•January 29, 2018 • Leave a Comment

The office one floor down was moving. They’d opened their doors and anybody in the building could come and take whatever furniture they wanted- otherwise it was just going to get picked up by the junk guy and thrown away.

“Go downstairs,” everybody kept telling me. “Get yourself a new chair.”

I thought that the chair debate had been largely resolved a year ago after I’d stubbornly insisted, emphatically, and repeatedly, that I liked my wooden chair.

Yes, really.

Seriously.

I mean it.

It was true too: I wasn’t sure why, but I preferred the simplicity of the hard, wooden chair, to all the levers and swivels and pads and arms and foot rests of all the office chairs. I mean, it’s a chair, for Pete’s sake, not a space shuttle: all it really needed to do was keep my butt the right height off the ground so that I could see the computer screen. A hard chair makes me sit up straight. A hard chair keeps me from sitting too long. A hard chair keeps me from falling asleep.

It just strikes me as funny that my preference seems to be so far out of step with what people consider ‘normal’ that they just can’t believe that I actually like it.

Flower Bed Before

•January 28, 2018 • 1 Comment

Bed frame ready to become a flower bed.

Bed frame is placed, dug in, lined with plastic and landscaping cloth is down. Now all we gotta do is get enough dirt to fill it.

Also, I managed to pick the windiest weekend of the year to try to wrangle plastic and landscape cloth.

Queen Size Flower Bed

•January 27, 2018 • 2 Comments

We’d found the bedframe on Facebook marketplace for forty bucks. It was a wooden sleigh style bed and it looked pretty good but it wasn’t high quality solid wood furniture. And it needed some work. We figured if we stripped off the finish and gave it a good once over it would still be a good deal. 

Well, then life happened. 

I did manage to strip the finish off the side rails (after many leering jokes about sending the Curmudgeonly Lion out to pick up a stripper) but then the weather got cold and the days got short and the Holidays happened. The pieces of the bed sat out on the side patio wrapped in tarps, all but forgotten. 

And then the new year happened, and by jingo I was going to cross something off my list by getting the bedframe refinished. Which sounded great in my head until I undid all the bungees on the traps to release a deluge of standing water that had been bellied underneath. Turns out the tarps were not waterproof after all.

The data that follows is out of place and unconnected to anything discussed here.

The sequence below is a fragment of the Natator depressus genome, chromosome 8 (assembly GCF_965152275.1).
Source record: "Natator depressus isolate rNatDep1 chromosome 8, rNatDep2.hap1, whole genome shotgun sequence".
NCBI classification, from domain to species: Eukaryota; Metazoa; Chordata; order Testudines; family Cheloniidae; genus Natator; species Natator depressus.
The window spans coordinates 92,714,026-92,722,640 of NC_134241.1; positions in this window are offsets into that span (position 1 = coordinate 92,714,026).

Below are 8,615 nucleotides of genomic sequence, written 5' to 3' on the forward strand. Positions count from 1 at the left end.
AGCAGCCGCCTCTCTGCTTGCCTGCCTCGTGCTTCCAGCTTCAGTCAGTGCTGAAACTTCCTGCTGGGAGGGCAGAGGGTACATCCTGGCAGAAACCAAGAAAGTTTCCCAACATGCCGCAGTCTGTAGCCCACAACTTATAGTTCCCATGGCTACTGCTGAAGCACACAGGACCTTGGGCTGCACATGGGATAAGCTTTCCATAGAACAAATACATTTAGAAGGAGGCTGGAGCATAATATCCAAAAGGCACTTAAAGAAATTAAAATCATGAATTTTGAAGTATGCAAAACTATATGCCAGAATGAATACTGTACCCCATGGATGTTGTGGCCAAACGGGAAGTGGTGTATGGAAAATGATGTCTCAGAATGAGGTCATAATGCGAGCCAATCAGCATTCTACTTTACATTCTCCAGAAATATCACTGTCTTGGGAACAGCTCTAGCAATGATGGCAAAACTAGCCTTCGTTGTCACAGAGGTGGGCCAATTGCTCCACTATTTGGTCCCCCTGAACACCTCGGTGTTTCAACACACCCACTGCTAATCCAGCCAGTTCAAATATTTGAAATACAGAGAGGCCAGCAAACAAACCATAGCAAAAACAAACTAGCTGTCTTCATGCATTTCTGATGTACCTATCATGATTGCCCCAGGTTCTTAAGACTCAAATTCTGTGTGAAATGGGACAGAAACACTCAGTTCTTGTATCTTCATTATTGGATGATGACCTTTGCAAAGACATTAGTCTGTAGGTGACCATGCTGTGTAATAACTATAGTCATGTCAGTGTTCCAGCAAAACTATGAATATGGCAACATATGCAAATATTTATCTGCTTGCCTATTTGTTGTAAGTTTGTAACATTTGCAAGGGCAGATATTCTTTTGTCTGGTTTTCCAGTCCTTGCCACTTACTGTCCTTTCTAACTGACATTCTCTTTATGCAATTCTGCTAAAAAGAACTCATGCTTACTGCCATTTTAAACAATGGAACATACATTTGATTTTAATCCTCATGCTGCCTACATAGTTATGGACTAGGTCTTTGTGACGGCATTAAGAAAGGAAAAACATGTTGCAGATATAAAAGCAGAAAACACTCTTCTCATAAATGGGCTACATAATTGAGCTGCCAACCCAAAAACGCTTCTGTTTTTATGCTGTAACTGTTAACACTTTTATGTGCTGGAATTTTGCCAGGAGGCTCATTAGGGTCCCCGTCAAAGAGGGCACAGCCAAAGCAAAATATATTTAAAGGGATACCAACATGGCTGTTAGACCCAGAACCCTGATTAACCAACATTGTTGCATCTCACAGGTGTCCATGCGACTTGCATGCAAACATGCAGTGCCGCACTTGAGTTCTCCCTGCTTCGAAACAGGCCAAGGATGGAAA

The bedframe was now coated in a gentle snowfall of white mold. For a minute or two I thought it might be salvageable and then I realized that the wood was beginning to warp in the places where it rested on the saw horses. If we sanded it down enough to make it smooth we’d sand the veneer right off. It was just particle board underneath. Was it really worth it?

“Well,” I said, “we can always turn it into a flower bed.”

So that’s what we did. Or started to do. We assembled the frame in the backyard and I spent twenty minutes fiddling with the placement trying to find an angle that was attractive from several different views and didn’t look too much likea careless hillbilly had been put in charge of landscaping. Then I dug holes to sink the four corner feet into the ground and voila: a frame for a raised flowerbed. 

At present, it still does look like the design choice of a careless hillbilly, but I think once it is filled in with dirt, it will be an attractive addition to the backyard. My big dilemma right now is figuring out what to plant: do I make it a legitimate flower bed or garden, or do I cover it with sod and make an outdoor daybed for when we want a place to sit outside or watch the stars or relax by the fire pit? I’m tempted to do the latter, the Curmudgeonly Lion leans towards the former, so I’ll need to give it some thought, but hey: I still have to fill it with dirt before I can do either. 

So that’s what I did with my day.